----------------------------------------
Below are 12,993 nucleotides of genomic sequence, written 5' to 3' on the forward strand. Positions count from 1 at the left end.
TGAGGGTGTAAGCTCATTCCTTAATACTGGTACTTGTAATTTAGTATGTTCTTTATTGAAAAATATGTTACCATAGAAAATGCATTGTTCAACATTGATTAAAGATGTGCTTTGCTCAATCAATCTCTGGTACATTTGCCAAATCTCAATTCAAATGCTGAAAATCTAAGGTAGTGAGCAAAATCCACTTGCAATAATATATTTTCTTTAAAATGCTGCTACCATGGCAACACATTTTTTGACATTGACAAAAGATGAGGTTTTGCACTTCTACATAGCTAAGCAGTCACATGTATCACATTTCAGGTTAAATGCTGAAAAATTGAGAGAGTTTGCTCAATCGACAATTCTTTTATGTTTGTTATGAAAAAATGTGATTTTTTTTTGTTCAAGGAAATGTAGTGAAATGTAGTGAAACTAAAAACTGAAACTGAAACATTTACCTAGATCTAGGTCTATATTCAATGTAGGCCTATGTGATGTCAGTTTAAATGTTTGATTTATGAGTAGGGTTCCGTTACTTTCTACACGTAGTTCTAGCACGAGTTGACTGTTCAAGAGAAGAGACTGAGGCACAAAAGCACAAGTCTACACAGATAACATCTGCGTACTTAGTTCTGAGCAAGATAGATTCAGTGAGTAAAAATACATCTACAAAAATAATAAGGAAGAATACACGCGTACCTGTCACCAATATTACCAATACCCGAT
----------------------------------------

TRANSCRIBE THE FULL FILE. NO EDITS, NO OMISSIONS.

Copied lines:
Below are 12,993 nucleotides of genomic sequence, written 5' to 3' on the forward strand. Positions count from 1 at the left end.
TGAGGGTGTAAGCTCATTCCTTAATACTGGTACTTGTAATTTAGTATGTTCTTTATTGAAAAATATGTTACCATAGAAAATGCATTGTTCAACATTGATTAAAGATGTGCTTTGCTCAATCAATCTCTGGTACATTTGCCAAATCTCAATTCAAATGCTGAAAATCTAAGGTAGTGAGCAAAATCCACTTGCAATAATATATTTTCTTTAAAATGCTGCTACCATGGCAACACATTTTTTGACATTGACAAAAGATGAGGTTTTGCACTTCTACATAGCTAAGCAGTCACATGTATCACATTTCAGGTTAAATGCTGAAAAATTGAGAGAGTTTGCTCAATCGACAATTCTTTTATGTTTGTTATGAAAAAATGTGATTTTTTTTTGTTCAAGGAAATGTAGTGAAATGTAGTGAAACTAAAAACTGAAACTGAAACATTTACCTAGATCTAGGTCTATATTCAATGTAGGCCTATGTGATGTCAGTTTAAATGTTTGATTTATGAGTAGGGTTCCGTTACTTTCTACACGTAGTTCTAGCACGAGTTGACTGTTCAAGAGAAGAGACTGAGGCACAAAAGCACAAGTCTACACAGATAACATCTGCGTACTTAGTTCTGAGCAAGATAGATTCAGTGAGTAAAAATACATCTACAAAAATAATAAGGAAGAATACACGCGTACCTGTCACCAATATTACCAATACCCGAT